Trace The Development Of Strategic Human Resource Management From The Resource Based View Of The Firm

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Today, human resources are seen as "the available talents and energies of people who are available to an organization as potential contributors to the creation and realization of the organization's mission, vision, strategy and goals" (Jackson and Schuler, 2000, p. 37).There exist two models that seek to describe what strategy is and how an organization should develop such strategy. The first model known as the Industrial Organization (I/O) model is based on the assumption that firms competing in the same industries are homogenous and emphasizes the external environment as the basis for organizational decision making. The second model, called the Resource Based View contrasts the I/O model by assuming that individual firms are unique and composed of distinct bundle of resources. According to the resource based perspective, firms attempt to develop and exploit distinctive competencies based on the physical, organizational and human capital resources under their control. Eventually, these distinctive competencies may lead to sustainable competitive advantages and superior performance. The emphasis on human capital resources leads to understanding the role of strategic human resource management in gaining competitive advantage.
Wright and McMahan defined Strategic Human Resource Management (SHRM) as "the pattern of planned human resource deployments and activities intended to enable an organization to achieve its goals" (1992:298). This field moves away from traditional ‘personnel management' and heads toward the view that employees play an integral role in the development of an organization's competitive advantage and as such carefully planned HR initiatives should be implemented to increase their value to the firm. SHRM conceptualized with Walker's (1978) article, which highlighted the need for linkage between strategic planning and human resource planning. However, it originated with Devanna, Fombrum and Tichy's (1984) article which analyzed in great detail the link between business strategy and HR. The field of SHRM has enjoyed a remarkable ascendancy during the past two decades as both an academic literature and focus of management practice.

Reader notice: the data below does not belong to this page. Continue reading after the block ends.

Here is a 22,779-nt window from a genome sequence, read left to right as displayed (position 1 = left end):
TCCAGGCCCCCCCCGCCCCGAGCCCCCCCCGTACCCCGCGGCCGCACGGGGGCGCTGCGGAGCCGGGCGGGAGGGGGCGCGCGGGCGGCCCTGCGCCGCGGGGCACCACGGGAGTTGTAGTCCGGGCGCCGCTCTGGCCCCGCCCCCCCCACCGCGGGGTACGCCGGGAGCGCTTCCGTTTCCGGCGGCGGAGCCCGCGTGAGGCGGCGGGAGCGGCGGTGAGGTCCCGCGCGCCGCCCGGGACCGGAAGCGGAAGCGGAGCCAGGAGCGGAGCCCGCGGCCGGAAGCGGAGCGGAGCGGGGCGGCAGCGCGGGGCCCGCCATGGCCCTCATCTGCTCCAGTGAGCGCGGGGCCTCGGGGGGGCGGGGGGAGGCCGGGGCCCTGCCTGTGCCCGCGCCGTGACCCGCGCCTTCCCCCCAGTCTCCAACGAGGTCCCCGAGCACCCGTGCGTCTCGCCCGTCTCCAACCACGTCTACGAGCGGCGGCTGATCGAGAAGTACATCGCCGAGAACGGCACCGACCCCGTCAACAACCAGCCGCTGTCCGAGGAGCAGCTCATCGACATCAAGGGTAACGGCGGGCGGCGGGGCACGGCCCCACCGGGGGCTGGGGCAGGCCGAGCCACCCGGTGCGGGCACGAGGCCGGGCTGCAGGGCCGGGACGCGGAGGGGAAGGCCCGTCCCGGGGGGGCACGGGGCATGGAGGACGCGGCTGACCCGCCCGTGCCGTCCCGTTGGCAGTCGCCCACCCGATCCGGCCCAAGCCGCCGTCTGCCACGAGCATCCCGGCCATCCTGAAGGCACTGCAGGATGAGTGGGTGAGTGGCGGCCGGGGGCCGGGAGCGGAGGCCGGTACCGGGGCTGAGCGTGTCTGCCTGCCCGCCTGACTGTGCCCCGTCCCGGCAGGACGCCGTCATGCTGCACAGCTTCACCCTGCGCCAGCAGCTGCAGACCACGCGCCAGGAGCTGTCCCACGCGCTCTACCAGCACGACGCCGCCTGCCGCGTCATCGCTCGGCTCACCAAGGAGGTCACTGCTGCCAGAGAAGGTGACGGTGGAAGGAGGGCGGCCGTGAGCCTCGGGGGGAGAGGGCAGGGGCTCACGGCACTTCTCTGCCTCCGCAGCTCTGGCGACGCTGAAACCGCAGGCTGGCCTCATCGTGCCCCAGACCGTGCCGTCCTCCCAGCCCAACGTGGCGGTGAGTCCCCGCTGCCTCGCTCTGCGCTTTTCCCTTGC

While RBV may not have contributed directly to this evolution of SHRM, it did play a major role in its development. The development of SHRM only initiated when HR researchers realized that RBV provided a compelling explanation as to why HR practices led to competitive advantage. RBV highlights the necessity of internal factors and resources as sources of competitive advantage and this conjecture catapulted the great importance of employees (human resource) to the forefront of HR theory. RBV has placed ‘people' on the HR map thereby justifying the concepts laid out by SHRM.

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MLA Citation:
"Trace The Development Of Strategic Human Resource Management From The Resource Based View Of The Firm." 24 May 2018

This is supported by Barney's (1991) article discussing the basic theoretical model and conditions for sources of sustainable competitive advantage.